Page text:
Introduction to Poetry
How we cite our quotes:
I ask them to take a poem
and hold it up to the light (1-2)
The speaker, a teacher, asks "them," the students to examine a poem. This is what education, in the most traditional, basic sense is all about: a guided examination of something in such a way as to shed light on it—to make it visible and understandable. In the light we can see, learn, and understand. If you aren't buying this, just consider what symbol represents new ideas, new knowledge, in just about every cartoon ever made: yep, a light bulb.
and feel the walls for a light switch. (8)
Okay… hello… another light reference. Clearly we are onto something here. But wait a minute. Shouldn't the teacher be turning on the light switch for the students? Why are the students "feel[ing]" around in the dark on their own? Is this teacher just lazy? Does the teacher have a cruel sense of humor? What's the deal?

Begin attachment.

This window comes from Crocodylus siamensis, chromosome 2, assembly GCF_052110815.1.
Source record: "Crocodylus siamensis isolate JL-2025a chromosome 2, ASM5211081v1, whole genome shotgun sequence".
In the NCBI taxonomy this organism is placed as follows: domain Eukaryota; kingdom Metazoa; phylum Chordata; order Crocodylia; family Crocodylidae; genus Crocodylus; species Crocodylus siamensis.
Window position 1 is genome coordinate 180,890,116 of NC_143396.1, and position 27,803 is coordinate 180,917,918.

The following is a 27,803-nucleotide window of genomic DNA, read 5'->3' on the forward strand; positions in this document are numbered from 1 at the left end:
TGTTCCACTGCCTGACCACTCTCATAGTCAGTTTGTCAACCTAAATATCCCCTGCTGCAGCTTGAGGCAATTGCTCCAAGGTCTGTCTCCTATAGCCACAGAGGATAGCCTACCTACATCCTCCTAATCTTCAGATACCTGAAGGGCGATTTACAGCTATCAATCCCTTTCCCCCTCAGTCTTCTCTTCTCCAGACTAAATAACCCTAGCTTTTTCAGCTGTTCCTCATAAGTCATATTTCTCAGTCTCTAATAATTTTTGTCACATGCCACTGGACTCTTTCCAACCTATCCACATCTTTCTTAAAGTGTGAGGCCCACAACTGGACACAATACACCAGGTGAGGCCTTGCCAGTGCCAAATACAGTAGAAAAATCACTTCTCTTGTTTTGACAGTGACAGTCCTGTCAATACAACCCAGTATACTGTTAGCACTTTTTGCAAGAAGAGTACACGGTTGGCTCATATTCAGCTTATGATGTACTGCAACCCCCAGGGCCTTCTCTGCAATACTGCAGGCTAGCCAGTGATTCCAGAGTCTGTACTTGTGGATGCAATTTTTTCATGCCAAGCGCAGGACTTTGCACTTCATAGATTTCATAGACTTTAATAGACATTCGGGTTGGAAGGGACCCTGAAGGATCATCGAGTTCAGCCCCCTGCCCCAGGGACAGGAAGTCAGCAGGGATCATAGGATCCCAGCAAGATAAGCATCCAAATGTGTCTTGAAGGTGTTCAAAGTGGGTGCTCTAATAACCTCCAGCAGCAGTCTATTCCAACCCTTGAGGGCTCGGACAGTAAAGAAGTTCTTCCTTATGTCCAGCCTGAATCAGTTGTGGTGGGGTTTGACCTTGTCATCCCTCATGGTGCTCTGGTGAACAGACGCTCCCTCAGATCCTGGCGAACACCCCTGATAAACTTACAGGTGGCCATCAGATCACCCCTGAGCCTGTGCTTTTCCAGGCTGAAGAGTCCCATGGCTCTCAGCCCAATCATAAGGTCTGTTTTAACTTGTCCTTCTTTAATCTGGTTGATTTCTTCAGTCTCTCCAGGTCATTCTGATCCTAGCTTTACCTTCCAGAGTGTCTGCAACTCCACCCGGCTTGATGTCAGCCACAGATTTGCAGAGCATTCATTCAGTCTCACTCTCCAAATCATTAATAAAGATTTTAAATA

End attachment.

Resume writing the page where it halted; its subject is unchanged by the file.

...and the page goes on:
I want them to waterski
across the surface of a poem
But all they want to do
is tie the poem to a chair with rope
to find out what it really means. (9-10, 12-13, 16)
The teacher wants them to learn with a sense of exploration and fun. The students just want to get straight down to business—find the answers (by any means necessary) and move on. (Just the facts, ma'am. Just the facts.) It's the classic battle: education as a means to true understanding and appreciation versus just learning what you need to answer the test questions and get out of the class.